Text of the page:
Leaders of the 10 member countries of the Association of South East Asian Nations (ASEAN) pledged to end malnutrition in all its forms - including over- and under-nutrition.


The declaration was released following the conclusion of the 31st ASEAN summit held in Manila, Philippines, the host country.


“The Declaration embodies the highest level of political commitment towards a multisectoral collaborative approach on food security and nutrition among sectors such as agriculture, public health and nutrition, and social welfare,” said the Department of Health (DOH).


Yearly, four million children in ASEAN suffer from severe wasting, and less than half of them receive treatment, according to a joint UNICEF, ASEAN and World Health Organization (WHO) report.


The same report noted that several ASEAN countries have the double-burden of over- and under-nutrition, especially in middle-income countries such as Malaysia, Indonesia, Thailand and the Philippines.


These countries have a significant number of underweight children as well as overweight children. The double-burden might have resulted from a country having higher economic gains.


On the other hand, stunting is also high in Cambodia, Lao PDR, and Myanmar, including some areas in Indonesia and the Philippines.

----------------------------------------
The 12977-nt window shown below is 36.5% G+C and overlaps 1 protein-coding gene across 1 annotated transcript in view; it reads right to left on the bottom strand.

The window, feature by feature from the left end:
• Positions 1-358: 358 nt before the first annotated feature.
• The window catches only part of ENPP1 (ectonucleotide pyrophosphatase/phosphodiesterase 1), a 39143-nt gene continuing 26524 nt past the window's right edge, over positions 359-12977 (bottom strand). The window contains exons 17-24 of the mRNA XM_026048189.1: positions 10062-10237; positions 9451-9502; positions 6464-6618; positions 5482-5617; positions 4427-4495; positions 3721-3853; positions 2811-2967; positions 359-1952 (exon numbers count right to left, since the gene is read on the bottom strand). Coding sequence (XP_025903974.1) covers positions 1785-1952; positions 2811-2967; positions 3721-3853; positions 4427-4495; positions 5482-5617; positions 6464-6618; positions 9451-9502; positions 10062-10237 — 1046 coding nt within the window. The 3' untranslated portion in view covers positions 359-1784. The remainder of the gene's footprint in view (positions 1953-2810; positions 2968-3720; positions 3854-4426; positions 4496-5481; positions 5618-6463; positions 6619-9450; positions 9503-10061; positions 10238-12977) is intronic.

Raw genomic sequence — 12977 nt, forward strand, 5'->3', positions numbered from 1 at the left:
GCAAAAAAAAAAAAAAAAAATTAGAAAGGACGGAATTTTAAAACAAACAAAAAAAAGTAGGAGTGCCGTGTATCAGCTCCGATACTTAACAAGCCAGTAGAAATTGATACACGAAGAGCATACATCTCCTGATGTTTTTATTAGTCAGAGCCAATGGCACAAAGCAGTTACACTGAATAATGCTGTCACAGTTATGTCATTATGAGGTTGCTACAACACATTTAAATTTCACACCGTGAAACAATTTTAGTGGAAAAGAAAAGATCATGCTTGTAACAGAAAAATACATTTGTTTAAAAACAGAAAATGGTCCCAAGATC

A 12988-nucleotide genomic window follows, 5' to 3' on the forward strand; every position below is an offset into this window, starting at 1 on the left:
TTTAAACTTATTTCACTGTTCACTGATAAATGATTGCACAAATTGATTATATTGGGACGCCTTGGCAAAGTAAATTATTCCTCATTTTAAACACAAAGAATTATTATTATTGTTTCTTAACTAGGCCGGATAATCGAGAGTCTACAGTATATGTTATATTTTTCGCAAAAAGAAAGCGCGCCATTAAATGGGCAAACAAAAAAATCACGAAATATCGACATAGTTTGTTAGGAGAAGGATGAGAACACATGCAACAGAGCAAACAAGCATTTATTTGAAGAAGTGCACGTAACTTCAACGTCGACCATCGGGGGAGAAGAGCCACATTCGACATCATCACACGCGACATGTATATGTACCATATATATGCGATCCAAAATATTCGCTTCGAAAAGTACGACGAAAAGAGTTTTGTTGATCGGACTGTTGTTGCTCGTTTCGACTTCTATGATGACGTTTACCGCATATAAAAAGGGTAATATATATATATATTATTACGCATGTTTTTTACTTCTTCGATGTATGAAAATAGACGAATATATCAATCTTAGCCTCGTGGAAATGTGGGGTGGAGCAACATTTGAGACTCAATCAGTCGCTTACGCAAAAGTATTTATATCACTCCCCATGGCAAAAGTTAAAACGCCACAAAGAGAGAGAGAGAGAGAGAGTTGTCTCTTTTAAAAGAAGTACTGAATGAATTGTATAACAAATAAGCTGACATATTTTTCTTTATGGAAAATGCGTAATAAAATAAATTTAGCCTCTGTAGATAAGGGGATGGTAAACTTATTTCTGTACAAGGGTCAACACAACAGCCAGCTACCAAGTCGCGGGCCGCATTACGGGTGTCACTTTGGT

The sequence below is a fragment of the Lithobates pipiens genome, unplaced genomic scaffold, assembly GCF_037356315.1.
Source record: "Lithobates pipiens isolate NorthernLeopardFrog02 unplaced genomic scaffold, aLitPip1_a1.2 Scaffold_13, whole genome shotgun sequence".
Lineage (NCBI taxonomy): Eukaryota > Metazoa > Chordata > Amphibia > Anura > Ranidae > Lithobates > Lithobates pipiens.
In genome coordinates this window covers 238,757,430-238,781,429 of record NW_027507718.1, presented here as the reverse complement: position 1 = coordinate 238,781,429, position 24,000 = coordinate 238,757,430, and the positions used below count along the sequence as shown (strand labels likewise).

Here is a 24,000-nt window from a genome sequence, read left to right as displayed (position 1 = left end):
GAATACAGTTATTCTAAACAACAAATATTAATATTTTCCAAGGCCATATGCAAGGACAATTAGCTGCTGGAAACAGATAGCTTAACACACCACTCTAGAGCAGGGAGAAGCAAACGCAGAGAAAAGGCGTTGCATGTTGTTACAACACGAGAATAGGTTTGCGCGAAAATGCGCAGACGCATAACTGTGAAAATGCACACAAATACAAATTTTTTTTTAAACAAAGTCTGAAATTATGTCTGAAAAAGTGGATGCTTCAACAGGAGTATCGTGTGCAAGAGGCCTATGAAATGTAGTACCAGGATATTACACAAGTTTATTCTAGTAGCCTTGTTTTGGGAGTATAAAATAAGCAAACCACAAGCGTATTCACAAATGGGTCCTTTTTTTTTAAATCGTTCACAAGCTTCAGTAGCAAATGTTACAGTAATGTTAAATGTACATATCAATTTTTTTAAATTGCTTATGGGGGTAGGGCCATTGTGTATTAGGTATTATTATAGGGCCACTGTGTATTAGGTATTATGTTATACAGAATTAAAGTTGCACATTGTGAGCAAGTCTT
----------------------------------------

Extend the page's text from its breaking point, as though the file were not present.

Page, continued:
Locally, one in three children aged below five years is malnourished, according to Save the Children Foundation. Twenty-six percent of children (up to two years old) grow up to be chronically malnourished, the Food and Nutrition Research Institute (FNRI) reported.


In the recent ASEAN summit, it was revealed that nearly 18  million girls and boys are too short for their age, compromising their mental development as a result. This has strong implications - oftentimes irreversible - for individuals, families, communities and countries.


“It is imperative that ASEAN Member States, without delay, scale actions toward ending all forms of malnutrition, to make sure that the potential of everyone, everywhere, is unleashed by making malnutrition an injustice of the past,” said the DOH.


After ASEAN countries committed to ending malnutrition, the group declared they will focus on the most vulnerable, poor and disadvantaged members, engage with relevant sectors, formulate a strategic plan, and commit investments.


“[The ASEAN will] strengthen human and institutional capacities to enhance skills on multisectoral programme planning and evaluation, policy analysis and advocacy, research, disease surveillance, human resource development and service delivery,” the association said in a statement.


DOH said the Philippines, in March 2018, will lead the formulation of the framework of action for nutrition and as well as craft a strategic plan to enact the Declaration.


ASEAN health leaders will ensure the delivery of nutrition-related and specific interventions and programmes.


The Declaration is aligned with the ASEAN Socio-Cultural Community 2025 which calls for the region to be “inclusive, sustainable, resilient and dynamic, engaging and benefiting [to] the peoples.”  MIMS 

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